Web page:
The computer games market is in the midst of a radical shift as vendors move away from complex, expensive and gory titles towards simpler, friendlier games and movie tie ins to attract the ?casual gamer?.
?The casual gaming market is the fastest growing segment of the business,? said Ron Chaimowitz, GT Interactive Software?s chairman and chief executive, in his keynote speech at the Gamexecutive Conference in San Jose on Monday.
His company?s Deer Hunter game, which simulates a deer hunt, was the top US game selling 1.5 million copies during December last year ? just ahead of Barbie Riding Club.
But this move indicates a radical change in demand from December 1994, when Myst, Doom II and Wing Commander III were the top titles. While all three are complex games that appeal to what games professionals call the ?core? gamer, the problem is that such cutting edge technology can cost more than $2 million to develop.
As a result, vendors often need to sell between 100,000-150,000 copies just to break even and falling retail prices are putting margins under further pressure.
The true PC game fanatic is typically a highly educated, relatively high income male who spends an average of 14 hours a week playing computer games.
Casual and occasional gamers, on the other hand, are less affluent, play for only an average of seven hours a week, buy fewer games, are more price-conscious and own a less advanced PCs. Some 42 per cent of them are also female.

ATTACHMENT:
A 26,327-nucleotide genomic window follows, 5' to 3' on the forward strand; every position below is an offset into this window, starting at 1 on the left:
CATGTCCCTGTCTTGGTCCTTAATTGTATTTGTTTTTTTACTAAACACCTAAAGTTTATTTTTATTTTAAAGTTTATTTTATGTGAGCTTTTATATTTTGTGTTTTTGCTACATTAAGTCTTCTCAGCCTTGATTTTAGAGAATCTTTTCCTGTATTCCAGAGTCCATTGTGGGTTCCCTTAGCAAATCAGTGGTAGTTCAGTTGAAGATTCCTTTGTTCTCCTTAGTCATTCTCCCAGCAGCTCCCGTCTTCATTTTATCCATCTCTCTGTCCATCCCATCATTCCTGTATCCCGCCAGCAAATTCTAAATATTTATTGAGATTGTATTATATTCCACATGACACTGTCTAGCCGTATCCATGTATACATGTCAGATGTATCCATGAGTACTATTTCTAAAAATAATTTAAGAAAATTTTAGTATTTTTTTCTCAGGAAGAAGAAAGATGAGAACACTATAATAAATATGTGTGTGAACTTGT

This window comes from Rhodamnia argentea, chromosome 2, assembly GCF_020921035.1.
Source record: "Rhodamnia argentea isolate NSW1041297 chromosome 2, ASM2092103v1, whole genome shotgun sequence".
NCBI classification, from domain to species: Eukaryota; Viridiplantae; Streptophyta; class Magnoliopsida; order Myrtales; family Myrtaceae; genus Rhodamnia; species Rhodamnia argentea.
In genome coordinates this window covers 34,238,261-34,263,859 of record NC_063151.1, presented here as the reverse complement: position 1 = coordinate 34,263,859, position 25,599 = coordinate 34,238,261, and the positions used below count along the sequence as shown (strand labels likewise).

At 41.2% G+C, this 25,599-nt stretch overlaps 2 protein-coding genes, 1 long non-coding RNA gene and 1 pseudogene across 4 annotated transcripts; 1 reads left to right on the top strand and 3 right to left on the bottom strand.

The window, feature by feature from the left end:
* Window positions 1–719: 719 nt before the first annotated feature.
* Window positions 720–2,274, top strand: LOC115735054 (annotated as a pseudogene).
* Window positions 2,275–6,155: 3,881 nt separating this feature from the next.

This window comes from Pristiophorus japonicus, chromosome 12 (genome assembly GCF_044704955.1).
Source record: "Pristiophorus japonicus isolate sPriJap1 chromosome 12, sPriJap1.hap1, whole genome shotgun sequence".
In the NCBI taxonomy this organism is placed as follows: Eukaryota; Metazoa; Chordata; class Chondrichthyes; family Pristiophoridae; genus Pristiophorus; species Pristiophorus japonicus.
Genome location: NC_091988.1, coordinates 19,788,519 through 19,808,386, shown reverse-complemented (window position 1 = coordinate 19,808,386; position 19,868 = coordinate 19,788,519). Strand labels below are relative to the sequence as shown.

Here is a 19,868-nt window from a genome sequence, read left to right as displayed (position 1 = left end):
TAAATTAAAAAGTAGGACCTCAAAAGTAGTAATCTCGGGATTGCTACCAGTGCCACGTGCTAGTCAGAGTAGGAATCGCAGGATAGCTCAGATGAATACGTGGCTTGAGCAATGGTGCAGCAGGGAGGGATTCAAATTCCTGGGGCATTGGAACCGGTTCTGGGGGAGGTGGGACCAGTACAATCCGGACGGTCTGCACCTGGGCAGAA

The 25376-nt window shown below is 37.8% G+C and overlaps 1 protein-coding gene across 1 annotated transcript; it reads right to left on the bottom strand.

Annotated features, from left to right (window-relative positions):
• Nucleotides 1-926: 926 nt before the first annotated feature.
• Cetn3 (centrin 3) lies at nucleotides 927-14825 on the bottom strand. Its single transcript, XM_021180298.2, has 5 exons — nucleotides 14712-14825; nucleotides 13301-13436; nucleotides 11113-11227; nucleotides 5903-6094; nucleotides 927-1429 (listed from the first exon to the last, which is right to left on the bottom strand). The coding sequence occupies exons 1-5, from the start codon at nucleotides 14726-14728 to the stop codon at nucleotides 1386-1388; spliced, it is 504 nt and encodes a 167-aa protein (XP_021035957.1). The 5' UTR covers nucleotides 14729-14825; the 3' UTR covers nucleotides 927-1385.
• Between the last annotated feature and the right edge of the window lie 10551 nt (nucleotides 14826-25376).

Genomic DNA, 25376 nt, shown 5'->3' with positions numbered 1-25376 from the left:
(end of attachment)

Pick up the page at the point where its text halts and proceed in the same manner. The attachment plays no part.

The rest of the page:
But according to Chaimowitz, casual and occasional gamers now outnumber core gamers by ten to one in the US.
Kevin Hause, an analyst with IDC Research, confirmed: ?Gaming is really becoming a mass market,? and added that this trend was aided by the growing penetration of PCs. Almost half of all US households now own a PC, he said, and 41 per cent of these say they frequently play computer games.
So to attract the casual player, Chaimowitz advised games developers to spend less money on product development and more on marketing, to simplify the games they produce and have them run on mainstream PC hardware.
He also pointed out that the casual gamer is far more sensitive to hot franchises and predicted that future top selling games would be linked to blockbuster movies, sports stars and television shows.
They are also likely to become tamer. Doug Lowenstein, president of the Interactive Digital Software Association, called on games developers to step back from depicting excessive amounts of gore and to show restraint in their game content and advertising.
He said that unless the industry practiced ?responsible self regulation,? the authorities were likely to step in and do it for them.
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